A NOTE ON CHRISTIAN PRAYER
(A biblical refection on THE HOLY TRINITY SUNDAY [YEAR C], 16 June 2019)
Gospel Reading: John 16:12-15
First Reading: Proverbs 8:22-31; Psalms: Psalm 8:4-9; Second Reading: Romans 5:1-5
The Scripture Text
“I have yet many things to say to you, but you cannot bear them now. When the Spirit of truth comes, He will guide you into all the truth; for He will not speak on His own authority, but whatever He hears He will speak, and He will declare to you the things that are to come. He will glorify Me, for He will take what is mine and declare it to you. All that the Father has is mine; therefore I said that He will take what is mine and declare it to you.” (John 16:12-15 RSV)
Today’s Gospel reading is taken from the last supper discourse when Jesus spoke of His impending return to the Father. His physical departure would not leave the disciples orphaned or bereft of his presence: rather, it would open up a new mode of divine presence. The Holy Spirit would come into the minds and hearts of the disciples in what can best be called a new creation.
Trinity Sunday is an opportunity to consider the vital movement of all Christian prayer and of the liturgy in particular. We cannot appreciate what liturgy is about without some understanding of the inner movements of divine life. Jesus described His mission as a journey down into our world and then back up in a return to the Father. “I came from the Father and have come into the world and now I leave the world to go to the Father” (John 16:28). There is no other way to the Father but through the Son’s return. We are privileged to share in that return by the power of the Holy Spirit given to us. “When the Spirit of truth comes He will lead you to the complete truth” (John 16:13). The essence of Christian prayer is our sharing in the return of glory to the Father, through His Son, by the power of the Holy Spirit.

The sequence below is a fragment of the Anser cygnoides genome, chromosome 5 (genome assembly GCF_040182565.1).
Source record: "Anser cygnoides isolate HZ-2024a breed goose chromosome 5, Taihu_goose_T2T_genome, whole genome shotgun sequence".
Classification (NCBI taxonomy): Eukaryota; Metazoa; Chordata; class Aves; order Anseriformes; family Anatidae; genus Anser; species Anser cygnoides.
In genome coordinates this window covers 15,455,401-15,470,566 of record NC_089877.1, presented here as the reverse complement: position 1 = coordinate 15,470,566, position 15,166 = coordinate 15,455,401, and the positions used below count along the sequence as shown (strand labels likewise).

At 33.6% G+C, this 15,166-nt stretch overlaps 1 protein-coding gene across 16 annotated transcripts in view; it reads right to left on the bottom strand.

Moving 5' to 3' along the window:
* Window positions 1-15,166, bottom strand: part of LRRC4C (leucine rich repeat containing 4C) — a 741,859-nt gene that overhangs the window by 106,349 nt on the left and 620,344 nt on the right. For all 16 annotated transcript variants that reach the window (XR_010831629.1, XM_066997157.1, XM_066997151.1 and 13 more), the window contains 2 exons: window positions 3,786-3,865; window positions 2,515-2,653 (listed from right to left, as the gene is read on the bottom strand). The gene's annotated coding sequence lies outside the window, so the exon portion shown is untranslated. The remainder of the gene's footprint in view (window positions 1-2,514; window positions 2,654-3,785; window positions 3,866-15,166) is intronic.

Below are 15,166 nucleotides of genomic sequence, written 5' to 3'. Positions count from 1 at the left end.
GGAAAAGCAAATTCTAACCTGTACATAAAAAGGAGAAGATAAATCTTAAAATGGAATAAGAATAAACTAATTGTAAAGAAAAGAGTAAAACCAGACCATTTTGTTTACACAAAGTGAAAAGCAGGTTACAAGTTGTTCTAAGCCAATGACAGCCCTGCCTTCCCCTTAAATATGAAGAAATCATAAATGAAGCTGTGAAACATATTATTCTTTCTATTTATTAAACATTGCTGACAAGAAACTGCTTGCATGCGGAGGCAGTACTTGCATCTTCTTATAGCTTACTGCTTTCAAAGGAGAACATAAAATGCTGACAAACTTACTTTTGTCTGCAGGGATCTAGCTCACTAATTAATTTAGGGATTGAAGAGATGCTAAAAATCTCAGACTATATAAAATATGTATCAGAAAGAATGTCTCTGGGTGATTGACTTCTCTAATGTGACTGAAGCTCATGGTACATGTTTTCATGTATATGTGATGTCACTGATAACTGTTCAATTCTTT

In particular, the Eucharistic liturgy is the living remembrance of Jesus Christ, who was the Word of God touching the lowest areas of human life, even death in disgrace, out of which He rose and returned to the Father. At Mass, the mind listens to the word of God in the readings. In the light of the word, the needs of the community are gathered together in the petitions of the faithful. Bread and wine are prepared as gifts to symbolize the return of our lives and of all creation to the Father. Then in the solemn words and actions of the Eucharistic prayer the journey of the Word down into our world and back to the Father is remembered. And in the biblical sense, to remember God’s actions is to make them present again. The ceremony reaches a climax of intimacy in holy communion.
Our arms would never be long enough to stretch across the infinite space to heaven. Nor would we ever be worthy to show our faces before the all holy face of God. But the Son has reached down in mercy to us: and the Spirit of uniting love has raised us up. And so, in the light of the Son’s teaching and in the power of the Spirit we have the courage to utter the essential word of Christian prayer: “Father” “The Spirit Himself and our spirit bear united witness that we are children of God … and it makes us cry out, “Abba, Father!” (Romans 8:15).
Christian prayer is unto the glory of the Father: it is a movement undertaken in the name of Jesus Christ, the Son: and it is only through the power of the Holy Spirit that it is given to us that we are raised up in mind and heart to share in this movement. This movement of prayer is seen in its purity in the liturgical remembrance of Jesus Christ. Glory be the Father, through the Son, by the power of the Holy Spirit.
[Adapted from Silvester O’Flynn, OFMCap., The Good News of Luke’s Year, Dublin, Ireland: Cathedral Books, 1991 (Reprinted 1994), pages 107-108).
Prayer: Heavenly Father, You revealed the great mystery of Your godhead to men when You sent into the world the Word who is Truth and the Spirit who makes us holy as witnesses to the Truth. Help us to believe in You and worship You, as the true faith teaches; three Persons, eternal in glory, one God, infinite in majesty. We make our prayer in the most holy name of Jesus Christ, Your Son, who lives and reigns with You and the Holy Spirit, God forever and ever. Amen.
Jakarta, 14 June 2019
A Christian Pilgrim